On the last night of training, you will have the chance to speak with a panel of veteran tutors and students.
Below are a few responses to some common concerns.
What was your first meeting like?
- "Although both tutor and learner are probably a bit nervous at their first meeting, it's a casual,
enjoyable get-acquainted session."
- "...a little unsettling on both sides...I think it takes close to a month to settle on material
and a routine that works."
- "I was nervous!"
- "The first meeting was actually very enjoyable...the student was happy to have someone more her
age to work with."
- "Our first meeting was almost like a first date! We focused on getting to know one another and to
establish our starting point."
What do you enjoy most about tutoring?
- "Tutoring may be one of the most rewarding volunteer jobs. Every session brings smiles, appreciation,
giggles about what's misunderstood or mastered as well as occasional frustration about
slower-than-hoped-for progress...They often comment that this is the first time they have really
enjoyed 'school'. That's hard to beat!"
- "Observing student's progress and being proud to be one of the primary people who is helping the
student gain new skills."
- "...tutoring has been very rewarding on a personal level..."
- "I love seeing the 'light bulb' come on!"
- "Having small successes and seeing event he slightest improvement in my student."
- "I mostly enjoy my students 'light bulb' moments. He always lets me know when is able to apply what he has
learned to his every day life."
- "when ...they recognize they are learning, I feel such joy! Also, I very much enjoy the process of creative
- "It is stimulating to respond to questions about the material and to try to give the student insight
not just in the subject, but also in the 'mind-set' of the GED test. Seeing signs of understanding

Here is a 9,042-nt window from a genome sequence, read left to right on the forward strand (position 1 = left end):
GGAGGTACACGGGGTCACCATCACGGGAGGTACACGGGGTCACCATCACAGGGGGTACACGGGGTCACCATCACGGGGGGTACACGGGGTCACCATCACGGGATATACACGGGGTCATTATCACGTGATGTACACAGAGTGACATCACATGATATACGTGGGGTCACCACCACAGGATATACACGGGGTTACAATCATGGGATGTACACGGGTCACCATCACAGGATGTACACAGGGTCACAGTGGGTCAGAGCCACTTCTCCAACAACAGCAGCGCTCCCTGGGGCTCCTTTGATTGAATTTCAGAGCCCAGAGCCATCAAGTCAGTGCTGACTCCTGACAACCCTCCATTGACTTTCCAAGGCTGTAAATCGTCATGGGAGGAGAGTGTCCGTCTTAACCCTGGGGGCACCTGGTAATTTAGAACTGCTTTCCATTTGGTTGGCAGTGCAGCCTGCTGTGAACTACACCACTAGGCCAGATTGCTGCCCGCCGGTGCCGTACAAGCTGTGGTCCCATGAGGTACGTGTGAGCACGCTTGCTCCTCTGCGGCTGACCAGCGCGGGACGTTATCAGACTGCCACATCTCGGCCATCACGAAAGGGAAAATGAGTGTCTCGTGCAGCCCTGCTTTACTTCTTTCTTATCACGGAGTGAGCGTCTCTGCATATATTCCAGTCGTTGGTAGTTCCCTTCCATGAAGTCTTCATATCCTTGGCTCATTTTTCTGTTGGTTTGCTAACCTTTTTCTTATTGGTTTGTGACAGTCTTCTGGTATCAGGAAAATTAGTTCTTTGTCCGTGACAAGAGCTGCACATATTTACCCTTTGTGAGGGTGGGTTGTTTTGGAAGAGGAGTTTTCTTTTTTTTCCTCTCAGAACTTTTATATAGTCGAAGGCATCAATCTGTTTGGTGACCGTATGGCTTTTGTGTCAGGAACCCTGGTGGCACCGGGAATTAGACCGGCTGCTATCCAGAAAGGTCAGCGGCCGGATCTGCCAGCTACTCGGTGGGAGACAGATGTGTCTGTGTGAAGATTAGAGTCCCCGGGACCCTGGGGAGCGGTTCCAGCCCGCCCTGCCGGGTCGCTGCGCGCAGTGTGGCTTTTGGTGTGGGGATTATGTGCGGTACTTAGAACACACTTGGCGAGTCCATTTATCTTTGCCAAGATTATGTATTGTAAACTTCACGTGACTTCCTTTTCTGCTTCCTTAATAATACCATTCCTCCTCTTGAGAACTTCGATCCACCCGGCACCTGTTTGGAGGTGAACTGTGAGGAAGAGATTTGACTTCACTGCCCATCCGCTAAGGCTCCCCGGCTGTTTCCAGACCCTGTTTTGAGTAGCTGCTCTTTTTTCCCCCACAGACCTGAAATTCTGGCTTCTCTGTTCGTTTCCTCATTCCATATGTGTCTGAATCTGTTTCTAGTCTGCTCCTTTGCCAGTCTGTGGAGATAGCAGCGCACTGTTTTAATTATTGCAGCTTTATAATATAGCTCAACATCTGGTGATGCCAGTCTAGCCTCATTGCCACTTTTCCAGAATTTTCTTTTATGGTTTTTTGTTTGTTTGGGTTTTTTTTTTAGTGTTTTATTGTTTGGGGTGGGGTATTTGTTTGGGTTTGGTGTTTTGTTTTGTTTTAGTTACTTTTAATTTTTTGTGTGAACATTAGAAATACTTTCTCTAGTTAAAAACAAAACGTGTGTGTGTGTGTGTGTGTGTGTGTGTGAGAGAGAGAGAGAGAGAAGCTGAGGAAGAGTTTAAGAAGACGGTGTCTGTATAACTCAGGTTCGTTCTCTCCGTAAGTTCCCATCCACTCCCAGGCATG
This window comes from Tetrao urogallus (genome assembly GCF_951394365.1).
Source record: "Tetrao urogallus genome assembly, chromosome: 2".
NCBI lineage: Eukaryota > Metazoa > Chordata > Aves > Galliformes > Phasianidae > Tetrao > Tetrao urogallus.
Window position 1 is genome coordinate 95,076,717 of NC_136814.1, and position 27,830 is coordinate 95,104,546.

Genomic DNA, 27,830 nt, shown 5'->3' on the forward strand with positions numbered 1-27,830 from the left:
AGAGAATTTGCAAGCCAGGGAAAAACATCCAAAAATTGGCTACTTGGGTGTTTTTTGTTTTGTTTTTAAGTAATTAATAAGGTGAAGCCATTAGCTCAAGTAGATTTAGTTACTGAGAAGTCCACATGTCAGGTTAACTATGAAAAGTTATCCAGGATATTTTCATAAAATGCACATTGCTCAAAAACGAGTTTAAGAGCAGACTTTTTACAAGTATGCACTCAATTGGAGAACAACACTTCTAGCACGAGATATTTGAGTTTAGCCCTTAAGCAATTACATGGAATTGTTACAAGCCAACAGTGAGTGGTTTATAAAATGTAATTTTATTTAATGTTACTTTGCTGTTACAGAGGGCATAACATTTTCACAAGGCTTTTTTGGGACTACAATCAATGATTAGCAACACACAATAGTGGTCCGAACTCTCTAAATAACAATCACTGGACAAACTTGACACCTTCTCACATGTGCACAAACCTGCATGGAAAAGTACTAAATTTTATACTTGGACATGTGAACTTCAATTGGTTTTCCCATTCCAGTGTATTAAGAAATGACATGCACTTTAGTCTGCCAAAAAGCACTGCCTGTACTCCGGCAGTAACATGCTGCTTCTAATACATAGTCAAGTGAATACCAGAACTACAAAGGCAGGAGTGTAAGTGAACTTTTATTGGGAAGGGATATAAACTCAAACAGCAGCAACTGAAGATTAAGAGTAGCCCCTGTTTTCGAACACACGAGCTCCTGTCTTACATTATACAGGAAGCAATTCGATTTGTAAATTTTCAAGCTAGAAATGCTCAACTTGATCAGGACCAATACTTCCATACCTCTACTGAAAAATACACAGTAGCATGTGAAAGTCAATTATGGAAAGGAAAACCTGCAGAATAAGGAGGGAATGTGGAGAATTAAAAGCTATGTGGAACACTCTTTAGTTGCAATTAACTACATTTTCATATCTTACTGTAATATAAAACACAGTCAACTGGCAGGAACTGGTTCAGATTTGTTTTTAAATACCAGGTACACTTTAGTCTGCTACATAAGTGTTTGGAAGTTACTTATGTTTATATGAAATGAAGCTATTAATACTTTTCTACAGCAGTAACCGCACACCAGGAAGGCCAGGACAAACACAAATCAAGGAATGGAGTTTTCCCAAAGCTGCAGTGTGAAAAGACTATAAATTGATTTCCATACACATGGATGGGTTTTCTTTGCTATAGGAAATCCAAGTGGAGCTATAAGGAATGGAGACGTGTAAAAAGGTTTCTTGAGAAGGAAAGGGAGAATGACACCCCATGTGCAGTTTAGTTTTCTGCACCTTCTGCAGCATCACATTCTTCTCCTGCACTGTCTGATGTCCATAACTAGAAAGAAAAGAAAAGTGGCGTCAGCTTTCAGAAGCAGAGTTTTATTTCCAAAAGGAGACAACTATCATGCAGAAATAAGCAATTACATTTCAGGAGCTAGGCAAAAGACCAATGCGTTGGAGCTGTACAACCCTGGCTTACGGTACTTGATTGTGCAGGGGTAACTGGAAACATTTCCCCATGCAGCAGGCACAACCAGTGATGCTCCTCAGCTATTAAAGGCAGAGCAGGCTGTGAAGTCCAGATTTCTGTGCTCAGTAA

from the student makes the process enjoyable."
What has been the greatest challenge for you as a tutor?
- "...finding material for reading practice that fits an adult who is a beginning reader."
- "...figuring out how to define words with words a person with a limited vocabulary understands."
- "Breaking bad habits of an older student and choosing the right materials to acheive our goals."
What advice would you give to new tutors?
- "Prepare several short segments for each hour with lots of practices and reviews built in as you
go along to be certain that there's learning as well as teaching. But don't prepare too many activities,
lest you are tempted to try to cram all of them in, regardless of the learner's readiness."
- "Keep relaxed, friendly and open but focused on the tasks at hand."
- "In training, for reading practice, we're advised to find things that interest the student. It takes a
while to sort that out. Listen for clues in what the student may share regarding his or her personal life.
For my first student, I tried two or three different books and didn't feel that the student was interested.
Finally, I noted that she frequently talked about her own physical health issues and those of a family member.
I found a booklet that contained a few articles related to biology, and she was happy reading that aloud
and gaining new information from it."
- "Be patient. English isn't easy to learn and learning to read for a native speaker of English isn't either.
People have different learning styles."
- "Give praise, kudos to your student on every success and take a very positive approach."